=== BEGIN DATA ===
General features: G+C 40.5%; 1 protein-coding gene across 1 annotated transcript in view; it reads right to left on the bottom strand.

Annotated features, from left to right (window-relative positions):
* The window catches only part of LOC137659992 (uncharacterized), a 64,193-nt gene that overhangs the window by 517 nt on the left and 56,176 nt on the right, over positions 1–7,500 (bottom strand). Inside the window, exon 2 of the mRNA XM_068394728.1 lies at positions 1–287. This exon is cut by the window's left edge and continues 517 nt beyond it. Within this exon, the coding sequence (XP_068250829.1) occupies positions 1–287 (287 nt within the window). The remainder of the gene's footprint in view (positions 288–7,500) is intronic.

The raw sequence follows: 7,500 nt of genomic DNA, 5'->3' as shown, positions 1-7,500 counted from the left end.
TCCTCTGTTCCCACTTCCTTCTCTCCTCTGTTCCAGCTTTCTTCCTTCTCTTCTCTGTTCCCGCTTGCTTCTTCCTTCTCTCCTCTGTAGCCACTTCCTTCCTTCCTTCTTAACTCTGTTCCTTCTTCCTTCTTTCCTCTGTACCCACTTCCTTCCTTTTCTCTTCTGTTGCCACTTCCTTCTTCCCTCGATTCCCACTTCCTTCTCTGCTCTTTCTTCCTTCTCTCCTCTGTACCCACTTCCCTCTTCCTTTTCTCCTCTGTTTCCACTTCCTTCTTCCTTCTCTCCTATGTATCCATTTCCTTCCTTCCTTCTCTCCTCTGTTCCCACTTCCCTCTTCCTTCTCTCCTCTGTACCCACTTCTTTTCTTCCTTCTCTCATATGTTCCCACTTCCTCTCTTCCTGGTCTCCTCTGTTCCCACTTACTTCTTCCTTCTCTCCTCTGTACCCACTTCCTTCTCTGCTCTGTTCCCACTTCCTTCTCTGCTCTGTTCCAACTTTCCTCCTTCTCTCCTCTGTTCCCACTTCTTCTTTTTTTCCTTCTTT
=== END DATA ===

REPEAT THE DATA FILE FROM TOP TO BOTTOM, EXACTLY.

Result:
General features: G+C 40.5%; 1 protein-coding gene across 1 annotated transcript in view; it reads right to left on the bottom strand.

Annotated features, from left to right (window-relative positions):
* The window catches only part of LOC137659992 (uncharacterized), a 64,193-nt gene that overhangs the window by 517 nt on the left and 56,176 nt on the right, over positions 1–7,500 (bottom strand). Inside the window, exon 2 of the mRNA XM_068394728.1 lies at positions 1–287. This exon is cut by the window's left edge and continues 517 nt beyond it. Within this exon, the coding sequence (XP_068250829.1) occupies positions 1–287 (287 nt within the window). The remainder of the gene's footprint in view (positions 288–7,500) is intronic.

The raw sequence follows: 7,500 nt of genomic DNA, 5'->3' as shown, positions 1-7,500 counted from the left end.
TCCTCTGTTCCCACTTCCTTCTCTCCTCTGTTCCAGCTTTCTTCCTTCTCTTCTCTGTTCCCGCTTGCTTCTTCCTTCTCTCCTCTGTAGCCACTTCCTTCCTTCCTTCTTAACTCTGTTCCTTCTTCCTTCTTTCCTCTGTACCCACTTCCTTCCTTTTCTCTTCTGTTGCCACTTCCTTCTTCCCTCGATTCCCACTTCCTTCTCTGCTCTTTCTTCCTTCTCTCCTCTGTACCCACTTCCCTCTTCCTTTTCTCCTCTGTTTCCACTTCCTTCTTCCTTCTCTCCTATGTATCCATTTCCTTCCTTCCTTCTCTCCTCTGTTCCCACTTCCCTCTTCCTTCTCTCCTCTGTACCCACTTCTTTTCTTCCTTCTCTCATATGTTCCCACTTCCTCTCTTCCTGGTCTCCTCTGTTCCCACTTACTTCTTCCTTCTCTCCTCTGTACCCACTTCCTTCTCTGCTCTGTTCCCACTTCCTTCTCTGCTCTGTTCCAACTTTCCTCCTTCTCTCCTCTGTTCCCACTTCTTCTTTTTTTCCTTCTTT